(My room mate, reading over my shoulder, says "Seconding kythuen, as a person who lives with a hypochondriac. TAKE THE ATIVAN." Sometimes, she can see me getting out of hand before *I* do.)

It also helps to stay the hell off the internet. DO NOT GOOGLE YOUR SYMPTOMS. Dr. Google always thinks it's cancer.
posted by kythuen at 4:40 PM on February 8 [2 favorites]


I try to stay really busy so I can redirect myself to that activity when my mind starts spiraling. I also try to remember that even if it's really bad news, there is nothing between today and my appointment that's realistically going to change the outcome. I try to be matter-of-fact and to live enjoyably until I know for sure. I tell myself whatever it is, knowing will put the power back in my hands, but until then assume nothing. All of this helps bring my anxiety down to more manageable levels and it's not until the appointment day when I start feeling overly anxious again.
posted by Aranquis at 5:17 PM on February 8 [1 favorite]


If this is indeed a tumor of the parotid glad, the very good news is that most of them are benign. Like, 80% of them. The odds are in your favor.

I had a parotid tumor removed a few years ago (benign) and if it turns out that you need to have that done, feel free to MeMail me and we can talk. I'm currently recovering from pneumonia (with sepsis!) and to be perfectly honest, I would have rather had the surgery than ever be this sick again.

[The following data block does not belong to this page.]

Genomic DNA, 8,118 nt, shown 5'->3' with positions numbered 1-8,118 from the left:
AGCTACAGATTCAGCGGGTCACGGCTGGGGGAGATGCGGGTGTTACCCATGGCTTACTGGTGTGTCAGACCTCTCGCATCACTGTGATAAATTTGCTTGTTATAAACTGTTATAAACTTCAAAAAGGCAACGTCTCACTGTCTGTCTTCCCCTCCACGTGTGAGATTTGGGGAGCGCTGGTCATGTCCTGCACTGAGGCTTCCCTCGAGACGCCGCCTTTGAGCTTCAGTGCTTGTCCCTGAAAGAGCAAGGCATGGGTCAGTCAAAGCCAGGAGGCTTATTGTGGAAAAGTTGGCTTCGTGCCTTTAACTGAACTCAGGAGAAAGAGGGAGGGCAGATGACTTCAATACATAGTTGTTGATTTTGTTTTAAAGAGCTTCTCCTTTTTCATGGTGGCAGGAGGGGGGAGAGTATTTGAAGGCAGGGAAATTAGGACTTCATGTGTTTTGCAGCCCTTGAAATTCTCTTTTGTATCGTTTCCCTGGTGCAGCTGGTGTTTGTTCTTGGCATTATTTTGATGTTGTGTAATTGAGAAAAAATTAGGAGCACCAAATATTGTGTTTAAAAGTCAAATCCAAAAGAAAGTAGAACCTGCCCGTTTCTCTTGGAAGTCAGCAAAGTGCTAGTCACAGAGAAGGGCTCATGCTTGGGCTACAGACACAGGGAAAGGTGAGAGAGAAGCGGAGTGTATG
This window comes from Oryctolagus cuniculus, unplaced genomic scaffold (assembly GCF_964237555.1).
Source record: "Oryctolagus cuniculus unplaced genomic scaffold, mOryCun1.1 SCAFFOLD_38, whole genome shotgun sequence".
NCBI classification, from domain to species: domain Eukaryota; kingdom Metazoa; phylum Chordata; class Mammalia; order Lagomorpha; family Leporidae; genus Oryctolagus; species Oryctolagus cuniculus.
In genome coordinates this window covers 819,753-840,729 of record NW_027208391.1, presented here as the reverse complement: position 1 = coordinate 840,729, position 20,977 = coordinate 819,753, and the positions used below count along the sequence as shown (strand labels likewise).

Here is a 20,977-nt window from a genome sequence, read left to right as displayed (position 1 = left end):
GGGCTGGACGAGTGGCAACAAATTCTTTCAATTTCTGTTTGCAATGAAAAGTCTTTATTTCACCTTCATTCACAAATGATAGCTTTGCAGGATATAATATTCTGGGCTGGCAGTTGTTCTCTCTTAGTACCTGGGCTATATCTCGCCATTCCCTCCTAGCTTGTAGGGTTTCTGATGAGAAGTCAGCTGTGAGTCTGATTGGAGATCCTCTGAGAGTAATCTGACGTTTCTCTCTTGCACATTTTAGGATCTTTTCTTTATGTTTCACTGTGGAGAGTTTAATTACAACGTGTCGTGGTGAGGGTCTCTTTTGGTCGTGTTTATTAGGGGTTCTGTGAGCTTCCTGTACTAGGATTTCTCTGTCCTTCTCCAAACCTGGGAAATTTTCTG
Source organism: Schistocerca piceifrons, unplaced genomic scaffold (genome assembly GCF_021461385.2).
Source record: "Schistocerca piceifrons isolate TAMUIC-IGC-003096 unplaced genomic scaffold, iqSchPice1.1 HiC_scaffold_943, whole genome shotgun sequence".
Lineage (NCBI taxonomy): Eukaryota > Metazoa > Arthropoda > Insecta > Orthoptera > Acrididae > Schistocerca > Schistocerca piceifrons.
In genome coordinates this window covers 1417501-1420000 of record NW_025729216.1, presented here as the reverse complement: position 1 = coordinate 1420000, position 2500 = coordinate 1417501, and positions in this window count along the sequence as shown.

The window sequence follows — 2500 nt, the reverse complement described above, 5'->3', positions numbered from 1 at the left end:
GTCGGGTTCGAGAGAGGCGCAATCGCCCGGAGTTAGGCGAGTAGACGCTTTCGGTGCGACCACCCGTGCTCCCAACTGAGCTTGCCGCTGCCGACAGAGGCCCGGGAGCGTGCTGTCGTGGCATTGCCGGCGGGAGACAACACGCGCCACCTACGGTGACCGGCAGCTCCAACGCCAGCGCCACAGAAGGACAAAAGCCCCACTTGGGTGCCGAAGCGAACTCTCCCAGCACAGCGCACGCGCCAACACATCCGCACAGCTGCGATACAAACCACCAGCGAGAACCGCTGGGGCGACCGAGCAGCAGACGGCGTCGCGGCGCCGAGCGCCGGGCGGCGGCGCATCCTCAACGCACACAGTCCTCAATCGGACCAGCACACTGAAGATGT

posted by cooker girl at 5:25 PM on February 8 [1 favorite]


you need to see a therapist that practices CBT. http://www.psychologytools.org/health-anxiety.html, http://umm.edu/health/medical/altmed/condition/hypochondriasis.
Try these books:
link
or google health anxiety.
you need to get exposure to going to the drs and feeling calm about it.
also stin mediation (google her) help me. you need to be comfortable with your body and being still.
peace
posted by TRUELOTUS at 5:29 PM on February 8


I feel really bad and I'm having a hard time being in the state of not knowing

You might feel less anxious if you choose to instead see this situation as having cancer and proactively getting treatment for it.
posted by yohko at 5:49 PM on February 8


As a long-time hypochondriac who has experienced many imaginary tumors, my best advice to you is to take the Ativan when you find yourself in a downward spiral.